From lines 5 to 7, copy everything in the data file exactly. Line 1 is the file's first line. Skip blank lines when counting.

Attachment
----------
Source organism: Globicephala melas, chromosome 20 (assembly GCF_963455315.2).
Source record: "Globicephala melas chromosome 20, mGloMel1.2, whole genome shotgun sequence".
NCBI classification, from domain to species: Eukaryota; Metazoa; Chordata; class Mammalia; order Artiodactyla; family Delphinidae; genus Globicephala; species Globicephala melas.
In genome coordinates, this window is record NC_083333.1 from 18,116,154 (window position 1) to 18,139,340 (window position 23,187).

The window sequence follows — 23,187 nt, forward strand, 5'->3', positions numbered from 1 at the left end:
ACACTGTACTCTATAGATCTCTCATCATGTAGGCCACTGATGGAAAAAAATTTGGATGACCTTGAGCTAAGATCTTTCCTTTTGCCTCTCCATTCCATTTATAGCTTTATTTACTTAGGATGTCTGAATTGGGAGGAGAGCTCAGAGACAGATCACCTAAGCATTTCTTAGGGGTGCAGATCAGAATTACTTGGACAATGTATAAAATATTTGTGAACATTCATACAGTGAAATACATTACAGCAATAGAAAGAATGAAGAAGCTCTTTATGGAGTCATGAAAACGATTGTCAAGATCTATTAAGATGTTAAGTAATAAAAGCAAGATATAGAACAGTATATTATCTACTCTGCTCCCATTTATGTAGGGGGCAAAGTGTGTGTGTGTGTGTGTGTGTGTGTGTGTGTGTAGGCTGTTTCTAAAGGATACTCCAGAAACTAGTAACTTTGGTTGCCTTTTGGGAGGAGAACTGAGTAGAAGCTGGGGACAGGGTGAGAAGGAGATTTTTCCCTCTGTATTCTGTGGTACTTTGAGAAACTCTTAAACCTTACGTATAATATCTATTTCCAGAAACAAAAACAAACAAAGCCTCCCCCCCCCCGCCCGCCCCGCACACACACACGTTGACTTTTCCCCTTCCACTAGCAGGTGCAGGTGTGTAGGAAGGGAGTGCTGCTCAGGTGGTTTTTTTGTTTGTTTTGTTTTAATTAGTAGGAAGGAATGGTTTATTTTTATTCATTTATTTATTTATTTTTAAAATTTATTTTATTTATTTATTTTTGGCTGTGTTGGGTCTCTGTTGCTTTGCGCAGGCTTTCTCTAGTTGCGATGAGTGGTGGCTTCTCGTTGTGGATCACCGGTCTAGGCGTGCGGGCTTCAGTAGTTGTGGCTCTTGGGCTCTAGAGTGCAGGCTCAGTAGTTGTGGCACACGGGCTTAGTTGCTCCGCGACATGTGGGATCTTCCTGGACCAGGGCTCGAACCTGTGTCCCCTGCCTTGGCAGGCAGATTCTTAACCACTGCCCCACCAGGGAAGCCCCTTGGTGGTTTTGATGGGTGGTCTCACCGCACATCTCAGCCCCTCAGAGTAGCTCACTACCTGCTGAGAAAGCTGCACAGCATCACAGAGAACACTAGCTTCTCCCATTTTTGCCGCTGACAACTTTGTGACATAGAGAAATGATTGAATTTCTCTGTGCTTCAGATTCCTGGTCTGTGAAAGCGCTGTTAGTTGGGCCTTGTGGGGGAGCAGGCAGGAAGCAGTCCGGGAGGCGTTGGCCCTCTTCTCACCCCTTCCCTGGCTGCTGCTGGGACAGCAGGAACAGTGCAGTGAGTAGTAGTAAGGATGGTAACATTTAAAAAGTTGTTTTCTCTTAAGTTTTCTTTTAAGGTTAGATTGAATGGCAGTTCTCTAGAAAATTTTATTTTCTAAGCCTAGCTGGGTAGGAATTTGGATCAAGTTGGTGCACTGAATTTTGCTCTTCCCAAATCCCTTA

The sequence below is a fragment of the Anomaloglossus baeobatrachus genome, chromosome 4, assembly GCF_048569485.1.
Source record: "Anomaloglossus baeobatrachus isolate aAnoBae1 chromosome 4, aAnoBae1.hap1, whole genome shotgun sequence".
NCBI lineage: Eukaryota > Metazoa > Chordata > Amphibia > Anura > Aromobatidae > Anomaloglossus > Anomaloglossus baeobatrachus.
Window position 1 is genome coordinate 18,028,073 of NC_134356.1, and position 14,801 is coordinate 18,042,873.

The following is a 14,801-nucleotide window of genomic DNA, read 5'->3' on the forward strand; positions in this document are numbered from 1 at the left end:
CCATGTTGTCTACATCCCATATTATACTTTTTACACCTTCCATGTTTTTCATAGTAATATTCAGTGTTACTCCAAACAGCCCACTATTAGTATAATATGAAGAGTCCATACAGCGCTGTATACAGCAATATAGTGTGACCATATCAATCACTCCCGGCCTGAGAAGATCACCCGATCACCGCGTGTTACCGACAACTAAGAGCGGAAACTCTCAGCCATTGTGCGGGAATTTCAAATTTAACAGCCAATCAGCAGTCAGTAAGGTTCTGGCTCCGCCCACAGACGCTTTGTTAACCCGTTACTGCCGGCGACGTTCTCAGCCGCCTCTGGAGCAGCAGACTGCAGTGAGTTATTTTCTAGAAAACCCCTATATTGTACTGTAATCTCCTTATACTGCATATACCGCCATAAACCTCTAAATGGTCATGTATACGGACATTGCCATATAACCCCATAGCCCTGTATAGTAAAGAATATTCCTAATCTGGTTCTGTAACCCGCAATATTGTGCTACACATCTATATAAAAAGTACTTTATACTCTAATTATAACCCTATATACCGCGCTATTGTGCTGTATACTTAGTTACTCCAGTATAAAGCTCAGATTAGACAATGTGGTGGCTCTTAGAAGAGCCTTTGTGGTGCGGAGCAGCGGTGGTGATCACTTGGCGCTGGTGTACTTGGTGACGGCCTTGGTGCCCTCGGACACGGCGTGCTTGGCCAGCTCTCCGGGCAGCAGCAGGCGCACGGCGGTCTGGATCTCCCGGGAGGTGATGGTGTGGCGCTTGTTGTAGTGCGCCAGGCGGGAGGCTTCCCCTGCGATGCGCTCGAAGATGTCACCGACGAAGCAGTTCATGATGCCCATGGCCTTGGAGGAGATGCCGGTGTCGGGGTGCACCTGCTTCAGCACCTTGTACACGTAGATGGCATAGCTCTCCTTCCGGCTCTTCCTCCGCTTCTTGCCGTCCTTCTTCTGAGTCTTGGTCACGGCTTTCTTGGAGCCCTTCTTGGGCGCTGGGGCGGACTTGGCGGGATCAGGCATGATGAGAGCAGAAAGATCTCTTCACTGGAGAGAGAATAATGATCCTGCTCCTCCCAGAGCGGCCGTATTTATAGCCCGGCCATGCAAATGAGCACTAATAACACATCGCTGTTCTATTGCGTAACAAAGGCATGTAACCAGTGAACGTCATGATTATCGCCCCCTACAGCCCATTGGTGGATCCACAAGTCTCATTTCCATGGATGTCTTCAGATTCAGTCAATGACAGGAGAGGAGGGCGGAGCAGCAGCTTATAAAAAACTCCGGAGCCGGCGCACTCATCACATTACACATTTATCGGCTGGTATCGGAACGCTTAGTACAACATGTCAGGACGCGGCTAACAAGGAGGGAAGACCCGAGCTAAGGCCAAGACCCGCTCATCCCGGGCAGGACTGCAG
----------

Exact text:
The window sequence follows — 23,187 nt, forward strand, 5'->3', positions numbered from 1 at the left end:
ACACTGTACTCTATAGATCTCTCATCATGTAGGCCACTGATGGAAAAAAATTTGGATGACCTTGAGCTAAGATCTTTCCTTTTGCCTCTCCATTCCATTTATAGCTTTATTTACTTAGGATGTCTGAATTGGGAGGAGAGCTCAGAGACAGATCACCTAAGCATTTCTTAGGGGTGCAGATCAGAATTACTTGGACAATGTATAAAATATTTGTGAACATTCATACAGTGAAATACATTACAGCAATAGAAAGAATGAAGAAGCTCTTTATGGAGTCATGAAAACGATTGTCAAGATCTATTAAGATGTTAAGTAATAAAAGCAAGATATAGAACAGTATATTATCTACTCTGCTCCCATTTATGTAGGGGGCAAAGTGTGTGTGTGTGTGTGTGTGTGTGTGTGTGTGTAGGCTGTTTCTAAAGGATACTCCAGAAACTAGTAACTTTGGTTGCCTTTTGGGAGGAGAACTGAGTAGAAGCTGGGGACAGGGTGAGAAGGAGATTTTTCCCTCTGTATTCTGTGGTACTTTGAGAAACTCTTAAACCTTACGTATAATATCTATTTCCAGAAACAAAAACAAACAAAGCCTCCCCCCCCCCGCCCGCCCCGCACACACACACGTTGACTTTTCCCCTTCCACTAGCAGGTGCAGGTGTGTAGGAAGGGAGTGCTGCTCAGGTGGTTTTTTTGTTTGTTTTGTTTTAATTAGTAGGAAGGAATGGTTTATTTTTATTCATTTATTTATTTATTTTTAAAATTTATTTTATTTATTTATTTTTGGCTGTGTTGGGTCTCTGTTGCTTTGCGCAGGCTTTCTCTAGTTGCGATGAGTGGTGGCTTCTCGTTGTGGATCACCGGTCTAGGCGTGCGGGCTTCAGTAGTTGTGGCTCTTGGGCTCTAGAGTGCAGGCTCAGTAGTTGTGGCACACGGGCTTAGTTGCTCCGCGACATGTGGGATCTTCCTGGACCAGGGCTCGAACCTGTGTCCCCTGCCTTGGCAGGCAGATTCTTAACCACTGCCCCACCAGGGAAGCCCCTTGGTGGTTTTGATGGGTGGTCTCACCGCACATCTCAGCCCCTCAGAGTAGCTCACTACCTGCTGAGAAAGCTGCACAGCATCACAGAGAACACTAGCTTCTCCCATTTTTGCCGCTGACAACTTTGTGACATAGAGAAATGATTGAATTTCTCTGTGCTTCAGATTCCTGGTCTGTGAAAGCGCTGTTAGTTGGGCCTTGTGGGGGAGCAGGCAGGAAGCAGTCCGGGAGGCGTTGGCCCTCTTCTCACCCCTTCCCTGGCTGCTGCTGGGACAGCAGGAACAGTGCAGTGAGTAGTAGTAAGGATGGTAACATTTAAAAAGTTGTTTTCTCTTAAGTTTTCTTTTAAGGTTAGATTGAATGGCAGTTCTCTAGAAAATTTTATTTTCTAAGCCTAGCTGGGTAGGAATTTGGATCAAGTTGGTGCACTGAATTTTGCTCTTCCCAAATCCCTTA

The sequence below is a fragment of the Anomaloglossus baeobatrachus genome, chromosome 4, assembly GCF_048569485.1.